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While the white iPhone 4 may not be yet available for general purchase, there’s no doubt that the handset still exists. And while it has popped up in videos and pictures before, there hasn’t been a video of the fabled device showing off a new, test version of iOS before. So, today’s video (or videos, now) from Tinhte is pretty revealing, in the sense that we’re looking at something most of us have never seen before. Whether or not it’s a test version of iOS 5 is still up in the air, but for the sake of this article, we’ll go ahead and assume that it is.

The video in question does a pretty nice job of showing the “new” features in just over a minute. There’s some time for the “new” Spotlight search function, but for the most part it’s the same as the current generation of iPhone OS. It’s the multitasking that has everyone talking, and how different it is from what iPhone owners are accustomed to. Of course, if we’re being completely honest here, it doesn’t look all that different from what Apple is currently employing, but if this is the new route that Apple is going for multitasking, I’m not so sure it’s the right path.

The argument of whether or not iPhone users are really multitasking on their devices is still a heated one, and I’m not going to get into it. For all intents and purposes, we’ll just go ahead and say that we’re multitasking in the way that Steve Jobs wants us to be multitasking, and we’ll leave it at that. And for the most part, the way that it’s been implemented works for the iPhone. Freezing an application in the background, and being able to access it quickly with the Home button, works well for iOS and that’s exactly what Jobs intended.

But it works because it utilizes the “drawer” on the bottom, where application icons will greet you with a double-press of the Home button. This works because it stays in the flow of iOS, and doesn’t make any drastic changes. This “new” version of multitasking not only changes the way that we interact with iOS, it does it in a way that mirrors other mobile operating systems. Furthermore, there doesn’t seem to be any access to the music controls, which seems to be a huge step in the wrong direction. (Unless there’s another way to easily access the iPod controls.)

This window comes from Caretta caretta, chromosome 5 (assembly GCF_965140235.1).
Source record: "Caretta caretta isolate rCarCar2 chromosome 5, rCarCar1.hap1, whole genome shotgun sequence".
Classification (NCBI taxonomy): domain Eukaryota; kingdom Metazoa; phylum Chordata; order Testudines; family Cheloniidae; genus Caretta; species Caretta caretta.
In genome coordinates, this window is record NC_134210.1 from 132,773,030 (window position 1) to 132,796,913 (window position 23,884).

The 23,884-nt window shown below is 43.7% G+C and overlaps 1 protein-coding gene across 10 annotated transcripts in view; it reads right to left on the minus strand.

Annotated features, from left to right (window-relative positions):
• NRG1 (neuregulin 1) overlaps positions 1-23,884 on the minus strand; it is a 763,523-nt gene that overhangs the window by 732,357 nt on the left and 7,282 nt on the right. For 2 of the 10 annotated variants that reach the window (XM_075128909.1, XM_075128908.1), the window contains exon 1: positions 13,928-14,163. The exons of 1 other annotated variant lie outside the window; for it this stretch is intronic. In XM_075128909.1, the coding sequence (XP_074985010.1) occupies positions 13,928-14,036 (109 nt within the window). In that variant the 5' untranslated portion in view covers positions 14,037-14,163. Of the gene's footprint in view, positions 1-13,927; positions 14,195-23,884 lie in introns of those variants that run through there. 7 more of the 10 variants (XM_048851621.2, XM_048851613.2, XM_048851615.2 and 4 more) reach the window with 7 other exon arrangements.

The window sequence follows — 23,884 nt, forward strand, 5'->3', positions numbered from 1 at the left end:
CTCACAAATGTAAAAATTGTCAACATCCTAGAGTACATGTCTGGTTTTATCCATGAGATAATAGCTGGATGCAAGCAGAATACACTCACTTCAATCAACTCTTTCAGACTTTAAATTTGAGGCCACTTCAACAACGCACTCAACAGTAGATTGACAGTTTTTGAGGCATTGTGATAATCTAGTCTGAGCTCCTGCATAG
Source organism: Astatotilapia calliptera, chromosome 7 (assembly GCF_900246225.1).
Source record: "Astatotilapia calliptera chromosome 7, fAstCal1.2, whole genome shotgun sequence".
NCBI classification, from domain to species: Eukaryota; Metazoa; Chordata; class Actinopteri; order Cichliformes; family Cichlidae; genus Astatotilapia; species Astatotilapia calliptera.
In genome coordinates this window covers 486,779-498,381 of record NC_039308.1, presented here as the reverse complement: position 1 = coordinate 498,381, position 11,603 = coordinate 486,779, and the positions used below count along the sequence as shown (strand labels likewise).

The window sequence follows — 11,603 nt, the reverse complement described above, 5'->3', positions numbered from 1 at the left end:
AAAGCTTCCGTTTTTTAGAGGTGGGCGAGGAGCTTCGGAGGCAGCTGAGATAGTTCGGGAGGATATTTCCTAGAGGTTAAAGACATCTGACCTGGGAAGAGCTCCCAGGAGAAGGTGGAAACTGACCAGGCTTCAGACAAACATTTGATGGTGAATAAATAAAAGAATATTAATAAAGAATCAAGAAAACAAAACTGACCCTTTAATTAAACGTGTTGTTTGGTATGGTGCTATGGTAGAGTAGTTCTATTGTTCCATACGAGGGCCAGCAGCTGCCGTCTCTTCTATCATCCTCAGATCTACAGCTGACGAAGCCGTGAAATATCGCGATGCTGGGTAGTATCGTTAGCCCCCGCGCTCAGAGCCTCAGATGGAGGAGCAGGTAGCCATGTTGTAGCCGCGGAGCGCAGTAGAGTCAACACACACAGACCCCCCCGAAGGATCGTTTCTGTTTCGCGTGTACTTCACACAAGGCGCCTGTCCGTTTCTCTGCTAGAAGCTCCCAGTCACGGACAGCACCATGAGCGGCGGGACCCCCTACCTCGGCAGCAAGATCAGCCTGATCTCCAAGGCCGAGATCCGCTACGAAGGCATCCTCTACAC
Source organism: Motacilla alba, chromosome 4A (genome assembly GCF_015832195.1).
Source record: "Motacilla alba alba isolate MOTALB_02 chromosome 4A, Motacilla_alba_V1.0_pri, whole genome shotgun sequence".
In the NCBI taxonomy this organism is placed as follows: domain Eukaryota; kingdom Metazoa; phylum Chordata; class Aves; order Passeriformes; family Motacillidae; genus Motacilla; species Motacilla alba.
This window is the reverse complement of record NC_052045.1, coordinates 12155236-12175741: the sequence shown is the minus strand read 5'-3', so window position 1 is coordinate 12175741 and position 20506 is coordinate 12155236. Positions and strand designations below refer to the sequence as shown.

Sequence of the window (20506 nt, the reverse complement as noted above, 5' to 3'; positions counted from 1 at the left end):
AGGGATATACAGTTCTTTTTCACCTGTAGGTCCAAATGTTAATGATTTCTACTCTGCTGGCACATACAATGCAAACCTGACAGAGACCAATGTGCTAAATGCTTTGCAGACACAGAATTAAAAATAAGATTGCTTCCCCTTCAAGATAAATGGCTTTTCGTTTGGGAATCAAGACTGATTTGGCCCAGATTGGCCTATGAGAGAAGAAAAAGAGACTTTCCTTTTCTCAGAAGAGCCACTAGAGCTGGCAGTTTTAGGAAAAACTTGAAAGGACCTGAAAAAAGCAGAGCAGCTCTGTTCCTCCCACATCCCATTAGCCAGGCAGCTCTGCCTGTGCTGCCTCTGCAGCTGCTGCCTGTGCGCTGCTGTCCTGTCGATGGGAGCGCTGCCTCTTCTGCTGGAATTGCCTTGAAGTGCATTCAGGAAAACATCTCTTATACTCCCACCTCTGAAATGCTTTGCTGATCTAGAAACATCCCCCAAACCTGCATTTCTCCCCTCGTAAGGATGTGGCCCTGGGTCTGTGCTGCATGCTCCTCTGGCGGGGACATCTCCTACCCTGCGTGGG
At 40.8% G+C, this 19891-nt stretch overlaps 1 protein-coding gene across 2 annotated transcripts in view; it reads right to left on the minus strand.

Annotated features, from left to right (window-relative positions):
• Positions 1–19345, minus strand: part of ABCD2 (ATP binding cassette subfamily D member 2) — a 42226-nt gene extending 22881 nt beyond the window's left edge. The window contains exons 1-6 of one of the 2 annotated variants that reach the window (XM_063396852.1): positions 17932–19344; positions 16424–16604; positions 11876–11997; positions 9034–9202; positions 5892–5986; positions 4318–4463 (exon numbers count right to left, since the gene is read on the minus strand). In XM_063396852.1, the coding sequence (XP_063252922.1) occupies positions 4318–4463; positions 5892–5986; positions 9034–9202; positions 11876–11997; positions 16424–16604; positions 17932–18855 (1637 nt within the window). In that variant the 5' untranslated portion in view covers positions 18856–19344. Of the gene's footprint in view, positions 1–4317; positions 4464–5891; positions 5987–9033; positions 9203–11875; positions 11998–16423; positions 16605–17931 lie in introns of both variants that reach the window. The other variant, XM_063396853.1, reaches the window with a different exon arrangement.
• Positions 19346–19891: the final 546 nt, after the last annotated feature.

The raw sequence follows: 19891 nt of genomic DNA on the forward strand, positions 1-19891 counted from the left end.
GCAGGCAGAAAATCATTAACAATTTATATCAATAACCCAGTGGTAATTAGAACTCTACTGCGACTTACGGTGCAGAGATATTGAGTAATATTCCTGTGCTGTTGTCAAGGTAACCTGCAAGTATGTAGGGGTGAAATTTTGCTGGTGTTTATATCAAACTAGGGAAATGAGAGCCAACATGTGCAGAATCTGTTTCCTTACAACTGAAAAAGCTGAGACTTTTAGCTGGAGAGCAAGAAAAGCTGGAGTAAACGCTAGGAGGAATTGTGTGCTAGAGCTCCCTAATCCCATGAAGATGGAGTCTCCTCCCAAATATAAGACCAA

The more I watch the video, and the more that I see how the multitasking is implemented, the more I imagine that this is nothing but a test video for a previous version of iOS. This was probably one incarnation of multitasking that the developers created, and was subsequently turned down by Jobs. But, it’s possible that it’s not, and that we’re looking at something new that’s coming whenever iOS 5 is revealed.

There’s nothing wrong with conjecture, so let me know what you think of this video. Is this the real deal? Or are we seeing a past version of iOS that we’ll never see again? Do you like the way multitasking is handled here, or do you prefer what you’re using now on your iOS-based device? Let me know in the comments.


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